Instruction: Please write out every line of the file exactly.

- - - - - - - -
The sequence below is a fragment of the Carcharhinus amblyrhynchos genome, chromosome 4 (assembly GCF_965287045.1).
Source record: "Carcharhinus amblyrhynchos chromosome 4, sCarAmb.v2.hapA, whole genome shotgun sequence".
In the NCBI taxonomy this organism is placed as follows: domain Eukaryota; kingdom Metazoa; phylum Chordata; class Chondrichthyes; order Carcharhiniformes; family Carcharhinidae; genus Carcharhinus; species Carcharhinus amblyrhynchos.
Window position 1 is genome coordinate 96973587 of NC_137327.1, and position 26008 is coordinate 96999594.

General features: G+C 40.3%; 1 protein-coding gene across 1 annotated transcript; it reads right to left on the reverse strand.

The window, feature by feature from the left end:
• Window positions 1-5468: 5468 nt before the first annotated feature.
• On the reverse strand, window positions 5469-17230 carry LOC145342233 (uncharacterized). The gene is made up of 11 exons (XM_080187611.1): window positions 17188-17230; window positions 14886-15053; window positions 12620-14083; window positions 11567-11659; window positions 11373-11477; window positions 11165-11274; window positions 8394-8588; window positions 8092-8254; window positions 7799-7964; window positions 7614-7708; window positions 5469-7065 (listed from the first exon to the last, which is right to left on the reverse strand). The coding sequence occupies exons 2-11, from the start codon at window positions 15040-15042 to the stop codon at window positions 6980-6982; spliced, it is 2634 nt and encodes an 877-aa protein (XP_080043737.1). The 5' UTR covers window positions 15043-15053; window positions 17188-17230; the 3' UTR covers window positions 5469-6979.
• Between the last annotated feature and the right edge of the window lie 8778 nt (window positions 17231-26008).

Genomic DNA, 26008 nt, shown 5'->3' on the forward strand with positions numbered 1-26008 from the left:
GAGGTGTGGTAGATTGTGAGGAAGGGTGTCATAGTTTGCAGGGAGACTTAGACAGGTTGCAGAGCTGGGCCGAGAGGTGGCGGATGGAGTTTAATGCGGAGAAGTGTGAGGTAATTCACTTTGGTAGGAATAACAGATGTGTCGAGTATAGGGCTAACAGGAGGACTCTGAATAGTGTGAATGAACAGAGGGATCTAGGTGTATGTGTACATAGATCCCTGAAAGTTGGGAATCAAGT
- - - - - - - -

The sequence below is a fragment of the Carcharhinus amblyrhynchos genome, chromosome 4 (assembly GCF_965287045.1).
Source record: "Carcharhinus amblyrhynchos chromosome 4, sCarAmb.v2.hapA, whole genome shotgun sequence".
In the NCBI taxonomy this organism is placed as follows: domain Eukaryota; kingdom Metazoa; phylum Chordata; class Chondrichthyes; order Carcharhiniformes; family Carcharhinidae; genus Carcharhinus; species Carcharhinus amblyrhynchos.
Window position 1 is genome coordinate 96973587 of NC_137327.1, and position 26008 is coordinate 96999594.

General features: G+C 40.3%; 1 protein-coding gene across 1 annotated transcript; it reads right to left on the reverse strand.

The window, feature by feature from the left end:
• Window positions 1-5468: 5468 nt before the first annotated feature.
• On the reverse strand, window positions 5469-17230 carry LOC145342233 (uncharacterized). The gene is made up of 11 exons (XM_080187611.1): window positions 17188-17230; window positions 14886-15053; window positions 12620-14083; window positions 11567-11659; window positions 11373-11477; window positions 11165-11274; window positions 8394-8588; window positions 8092-8254; window positions 7799-7964; window positions 7614-7708; window positions 5469-7065 (listed from the first exon to the last, which is right to left on the reverse strand). The coding sequence occupies exons 2-11, from the start codon at window positions 15040-15042 to the stop codon at window positions 6980-6982; spliced, it is 2634 nt and encodes an 877-aa protein (XP_080043737.1). The 5' UTR covers window positions 15043-15053; window positions 17188-17230; the 3' UTR covers window positions 5469-6979.
• Between the last annotated feature and the right edge of the window lie 8778 nt (window positions 17231-26008).

Genomic DNA, 26008 nt, shown 5'->3' on the forward strand with positions numbered 1-26008 from the left:
GAGGTGTGGTAGATTGTGAGGAAGGGTGTCATAGTTTGCAGGGAGACTTAGACAGGTTGCAGAGCTGGGCCGAGAGGTGGCGGATGGAGTTTAATGCGGAGAAGTGTGAGGTAATTCACTTTGGTAGGAATAACAGATGTGTCGAGTATAGGGCTAACAGGAGGACTCTGAATAGTGTGAATGAACAGAGGGATCTAGGTGTATGTGTACATAGATCCCTGAAAGTTGGGAATCAAGT